Testing kits for rapid detection of novel coronavirus dispatched to protect rural residents

photo by Greg Lincoln

The Alaska Native Tribal Health Consortium (ANTHC) is distributing 40 rapid testing machines and 2,400 test kits for diagnosing novel coronavirus throughout communities in rural Alaska, including the Yukon Kuskokwim Health Corporation in Bethel, in an effort to help ensure that many remote areas, accessible only by increasingly limited air service, will now have test results for novel coronavirus (COVID-19) the same day a person is tested.

At present our State’s geographically isolated communities wait a week or more for report results as tests are flown to state labs in Anchorage or Fairbanks, or to private out of state labs.

Tribal health systems in Alaska’s rural and remote communities can help save lives, when provided with the necessary tools. Early and broad testing for COVID-19 has been shown to help isolate cases from becoming more widespread throughout a community. Much needed additional units are planned to be delivered to other areas of the state later from other sources, including the Indian Health Service and the State of Alaska.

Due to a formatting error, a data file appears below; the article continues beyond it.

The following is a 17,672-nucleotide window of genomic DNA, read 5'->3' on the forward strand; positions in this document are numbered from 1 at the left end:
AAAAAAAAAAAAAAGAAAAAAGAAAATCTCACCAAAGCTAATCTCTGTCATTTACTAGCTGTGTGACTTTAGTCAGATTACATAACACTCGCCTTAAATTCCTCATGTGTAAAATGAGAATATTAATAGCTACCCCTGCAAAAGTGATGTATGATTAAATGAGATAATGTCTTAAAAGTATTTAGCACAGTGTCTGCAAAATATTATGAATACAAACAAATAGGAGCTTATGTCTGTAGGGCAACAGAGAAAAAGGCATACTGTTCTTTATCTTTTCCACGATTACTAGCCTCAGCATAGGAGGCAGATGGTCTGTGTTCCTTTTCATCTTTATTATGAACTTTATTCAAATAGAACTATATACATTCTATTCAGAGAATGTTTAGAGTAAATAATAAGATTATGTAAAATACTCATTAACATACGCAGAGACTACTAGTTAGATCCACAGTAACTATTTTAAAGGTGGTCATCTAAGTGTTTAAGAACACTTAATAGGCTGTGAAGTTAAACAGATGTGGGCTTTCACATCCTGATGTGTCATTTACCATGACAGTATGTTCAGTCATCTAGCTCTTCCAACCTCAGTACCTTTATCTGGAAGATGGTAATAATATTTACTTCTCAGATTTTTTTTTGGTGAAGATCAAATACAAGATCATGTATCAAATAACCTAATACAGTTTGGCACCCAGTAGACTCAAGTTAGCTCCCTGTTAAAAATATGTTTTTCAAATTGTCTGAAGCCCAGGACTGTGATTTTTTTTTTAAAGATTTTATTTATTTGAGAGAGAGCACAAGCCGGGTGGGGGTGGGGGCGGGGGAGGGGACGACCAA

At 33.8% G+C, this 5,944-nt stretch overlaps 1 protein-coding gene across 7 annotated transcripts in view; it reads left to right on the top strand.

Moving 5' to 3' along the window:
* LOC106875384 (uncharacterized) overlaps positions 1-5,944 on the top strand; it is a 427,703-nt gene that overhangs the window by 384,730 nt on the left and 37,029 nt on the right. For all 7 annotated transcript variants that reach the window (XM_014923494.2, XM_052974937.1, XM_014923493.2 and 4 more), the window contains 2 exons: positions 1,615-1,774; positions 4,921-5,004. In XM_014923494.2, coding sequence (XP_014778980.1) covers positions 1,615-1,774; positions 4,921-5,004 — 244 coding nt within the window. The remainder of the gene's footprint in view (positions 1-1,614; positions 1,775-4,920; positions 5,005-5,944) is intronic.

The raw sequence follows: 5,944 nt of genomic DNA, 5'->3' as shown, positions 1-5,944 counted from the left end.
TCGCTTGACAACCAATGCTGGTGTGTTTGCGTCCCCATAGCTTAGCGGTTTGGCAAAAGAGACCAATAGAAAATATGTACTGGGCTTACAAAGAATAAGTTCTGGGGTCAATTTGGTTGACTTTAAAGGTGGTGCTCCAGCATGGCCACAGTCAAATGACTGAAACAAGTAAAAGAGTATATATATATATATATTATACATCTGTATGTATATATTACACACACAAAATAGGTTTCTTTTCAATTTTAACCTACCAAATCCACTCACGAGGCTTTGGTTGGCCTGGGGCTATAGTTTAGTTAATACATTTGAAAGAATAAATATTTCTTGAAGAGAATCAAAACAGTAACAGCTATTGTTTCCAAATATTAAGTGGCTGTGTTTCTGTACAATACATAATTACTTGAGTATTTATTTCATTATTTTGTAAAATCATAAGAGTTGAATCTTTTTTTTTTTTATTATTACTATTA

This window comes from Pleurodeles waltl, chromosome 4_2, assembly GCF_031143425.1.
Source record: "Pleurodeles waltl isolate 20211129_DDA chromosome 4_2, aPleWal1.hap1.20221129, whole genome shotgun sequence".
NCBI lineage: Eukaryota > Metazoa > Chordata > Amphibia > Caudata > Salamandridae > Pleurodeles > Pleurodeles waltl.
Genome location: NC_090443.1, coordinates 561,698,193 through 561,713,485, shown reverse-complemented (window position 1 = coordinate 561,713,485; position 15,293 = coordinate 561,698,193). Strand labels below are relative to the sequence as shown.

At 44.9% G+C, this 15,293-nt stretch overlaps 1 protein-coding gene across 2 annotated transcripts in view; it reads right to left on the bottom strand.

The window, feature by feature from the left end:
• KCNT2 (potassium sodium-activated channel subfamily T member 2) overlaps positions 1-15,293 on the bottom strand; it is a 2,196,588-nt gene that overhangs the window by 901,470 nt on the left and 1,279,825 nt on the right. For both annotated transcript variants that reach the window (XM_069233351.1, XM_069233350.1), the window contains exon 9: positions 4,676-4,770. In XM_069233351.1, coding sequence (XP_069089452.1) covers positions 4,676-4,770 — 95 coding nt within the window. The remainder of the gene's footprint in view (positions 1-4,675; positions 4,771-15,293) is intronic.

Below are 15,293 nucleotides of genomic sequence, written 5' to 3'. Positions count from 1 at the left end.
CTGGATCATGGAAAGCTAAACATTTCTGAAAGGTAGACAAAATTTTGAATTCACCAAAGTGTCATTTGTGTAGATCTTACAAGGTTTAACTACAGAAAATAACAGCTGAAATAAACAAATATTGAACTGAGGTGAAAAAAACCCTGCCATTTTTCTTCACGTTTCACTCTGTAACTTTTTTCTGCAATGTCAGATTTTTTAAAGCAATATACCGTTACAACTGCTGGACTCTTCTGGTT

“Our deepest gratitude goes out to Abbott for recognizing the history and logistical challenges rural Alaska communities face, and for their supply of the ID NOW testing units, where we know testing will have a much greater impact in savings lives and communities for a comparatively insignificant number of tests,” said Andy Teuber, ANTHC Chairman and President. “Testing for COVID-19 is a primary tool in our effort to keep the pandemic out of our Alaska Native communities and we are grateful to Abbott for recognizing the critical importance of this measure, and our staff, who have been working tirelessly to see this effort through to fruition.”

Living with us are generations of Alaska Natives with survival stories of pandemics including the Spanish Flu of 1918-19 where nearly 82 percent or the mortalities were Alaska Native people, the tuberculosis epidemics through the 1950s which was the leading cause of death in Alaska and at one point accounted for more than a third of all mortalities for Alaska Native people, and the 2008-09 H1N1 Flu in which Alaska Natives had four times higher mortality rate.